DOI: 10.1161/circ.148.suppl_1.15109 ISSN: 0009-7322

Abstract 15109: Percutaneous Coronary Intervention During the Global Shortage of Iodinated Contrast

Brian K Mitchell, Zachary M Gertz, Michael C Kontos, Nicholas Teman, Anthony Norman, Raza Ahmad, Raymond Strobel, Abdulla A Damluji, Alan Speir, Robert Short, Mohammed Quader
  • Physiology (medical)
  • Cardiology and Cardiovascular Medicine

Background: A recent coronavirus-related factory shutdown led to a global shortage of iodinated contrast media. Its impact on percutaneous coronary interventions (PCI), which require contrast, has not been investigated.

Research Question: The purpose of the study was twofold: (1) to evaluate the impact of the contrast shortage on PCI procedure volumes, patient and procedure characteristics and (2) to evaluate whether those changes impacted patient outcomes, especially acute kidney injury (AKI).

Methods: Using CathPCI registry data from 19 Viriginia hospitals, we evaluated two time periods: pre-shortage (May 2021 - April 2022) and during the contrast shortage (May 2022 - October 2022). We compared procedure volumes, patient and procedure characteristics, and short-term outcomes. Of primary interest was whether a reduction in contrast would reduce the incidence of AKI.

Results: There were 8,980 patients in the pre-shortage period and 4,046 during the shortage. Procedure volumes per hospital and patient characteristics remained similar. Multivessel procedures declined during the shortage (45.3% vs. 42.8%, p=0.007). There was a sharp decline in contrast per procedure during the shortage (149.9 ± 68.1 mL per case to 137.5 ± 62.4 mL (p<0.0001) that began at the start of the shortage and then continued throughout. There were no differences in patient outcomes, including AKI (7.9% versus 7.4%, p=0.40), between study periods. When limited to patients at increased risk of AKI, there remained no difference in AKI between the study periods, despite a similar decrease in contrast volume in that cohort. Multivariable analysis showed strong correlation between baseline risk of AKI and subsequent AKI (p<0.0001), but no impact of procedure characteristics or the timing of the PCI.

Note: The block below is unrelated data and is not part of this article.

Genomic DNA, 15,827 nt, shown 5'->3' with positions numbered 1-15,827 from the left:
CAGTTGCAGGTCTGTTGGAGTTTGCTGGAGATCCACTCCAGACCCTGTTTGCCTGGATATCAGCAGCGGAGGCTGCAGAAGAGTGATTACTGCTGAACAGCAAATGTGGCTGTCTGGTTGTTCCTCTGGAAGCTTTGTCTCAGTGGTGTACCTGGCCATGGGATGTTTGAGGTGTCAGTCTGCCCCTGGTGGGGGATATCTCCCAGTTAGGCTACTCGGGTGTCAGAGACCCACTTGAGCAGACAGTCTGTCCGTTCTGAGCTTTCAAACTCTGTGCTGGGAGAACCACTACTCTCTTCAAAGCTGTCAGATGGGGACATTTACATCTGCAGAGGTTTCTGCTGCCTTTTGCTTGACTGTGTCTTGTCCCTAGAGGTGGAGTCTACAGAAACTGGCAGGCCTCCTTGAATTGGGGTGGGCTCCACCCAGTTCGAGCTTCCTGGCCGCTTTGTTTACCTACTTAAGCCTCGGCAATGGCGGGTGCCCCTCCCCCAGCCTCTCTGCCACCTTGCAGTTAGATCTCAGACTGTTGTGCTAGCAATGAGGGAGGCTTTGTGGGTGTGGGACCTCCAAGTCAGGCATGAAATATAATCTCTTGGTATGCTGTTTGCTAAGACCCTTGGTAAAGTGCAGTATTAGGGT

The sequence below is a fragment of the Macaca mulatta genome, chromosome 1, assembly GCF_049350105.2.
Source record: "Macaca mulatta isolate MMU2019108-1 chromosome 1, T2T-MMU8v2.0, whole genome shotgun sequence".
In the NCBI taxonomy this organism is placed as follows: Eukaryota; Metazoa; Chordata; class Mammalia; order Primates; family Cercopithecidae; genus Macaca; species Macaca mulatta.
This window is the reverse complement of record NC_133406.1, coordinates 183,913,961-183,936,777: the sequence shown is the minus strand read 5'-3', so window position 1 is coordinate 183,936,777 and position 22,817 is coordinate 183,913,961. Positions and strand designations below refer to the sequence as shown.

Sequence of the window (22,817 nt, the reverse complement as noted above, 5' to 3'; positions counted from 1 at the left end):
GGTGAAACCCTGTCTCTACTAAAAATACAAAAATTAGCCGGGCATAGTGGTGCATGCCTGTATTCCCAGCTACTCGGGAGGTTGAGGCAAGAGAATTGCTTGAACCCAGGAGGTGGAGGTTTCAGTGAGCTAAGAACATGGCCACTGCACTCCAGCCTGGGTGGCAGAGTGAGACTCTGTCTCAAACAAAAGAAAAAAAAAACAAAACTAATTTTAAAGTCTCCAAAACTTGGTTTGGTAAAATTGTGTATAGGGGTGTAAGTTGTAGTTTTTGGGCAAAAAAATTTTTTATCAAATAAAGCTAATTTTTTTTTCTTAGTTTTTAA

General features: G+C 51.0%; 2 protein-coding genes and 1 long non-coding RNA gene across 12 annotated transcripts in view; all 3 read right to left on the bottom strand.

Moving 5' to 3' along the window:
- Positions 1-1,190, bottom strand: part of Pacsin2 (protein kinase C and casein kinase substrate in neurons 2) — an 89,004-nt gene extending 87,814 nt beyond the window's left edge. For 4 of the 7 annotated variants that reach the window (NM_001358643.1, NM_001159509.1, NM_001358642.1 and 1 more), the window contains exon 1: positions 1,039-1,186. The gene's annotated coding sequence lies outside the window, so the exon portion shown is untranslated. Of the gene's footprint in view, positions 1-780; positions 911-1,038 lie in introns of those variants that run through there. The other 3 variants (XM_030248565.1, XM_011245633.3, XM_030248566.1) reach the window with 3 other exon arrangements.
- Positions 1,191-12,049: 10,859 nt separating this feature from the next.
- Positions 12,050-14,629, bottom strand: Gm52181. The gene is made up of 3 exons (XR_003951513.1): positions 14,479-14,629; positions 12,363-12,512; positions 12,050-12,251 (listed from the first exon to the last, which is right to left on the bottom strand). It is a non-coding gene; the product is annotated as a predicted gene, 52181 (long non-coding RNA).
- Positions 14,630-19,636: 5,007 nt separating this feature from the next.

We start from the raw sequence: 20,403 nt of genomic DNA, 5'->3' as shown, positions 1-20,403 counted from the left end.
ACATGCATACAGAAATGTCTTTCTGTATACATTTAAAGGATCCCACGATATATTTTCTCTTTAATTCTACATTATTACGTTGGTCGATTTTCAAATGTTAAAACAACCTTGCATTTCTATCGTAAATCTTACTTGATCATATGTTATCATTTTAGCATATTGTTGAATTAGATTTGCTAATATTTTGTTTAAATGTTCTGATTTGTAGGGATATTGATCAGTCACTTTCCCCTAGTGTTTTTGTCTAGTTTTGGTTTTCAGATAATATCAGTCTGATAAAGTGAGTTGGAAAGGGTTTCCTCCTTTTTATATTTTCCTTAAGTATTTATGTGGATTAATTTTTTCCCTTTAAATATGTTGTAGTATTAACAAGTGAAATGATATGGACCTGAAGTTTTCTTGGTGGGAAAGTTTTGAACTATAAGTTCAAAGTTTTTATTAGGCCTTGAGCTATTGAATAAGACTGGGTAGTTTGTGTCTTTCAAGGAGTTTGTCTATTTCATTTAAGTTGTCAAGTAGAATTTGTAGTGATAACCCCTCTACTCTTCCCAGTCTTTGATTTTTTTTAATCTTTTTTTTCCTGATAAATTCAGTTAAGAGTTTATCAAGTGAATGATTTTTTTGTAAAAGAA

Conclusions: The global shortage of iodinated contrast led to a significant decline in contrast use during PCI, with no impact on patient outcomes.

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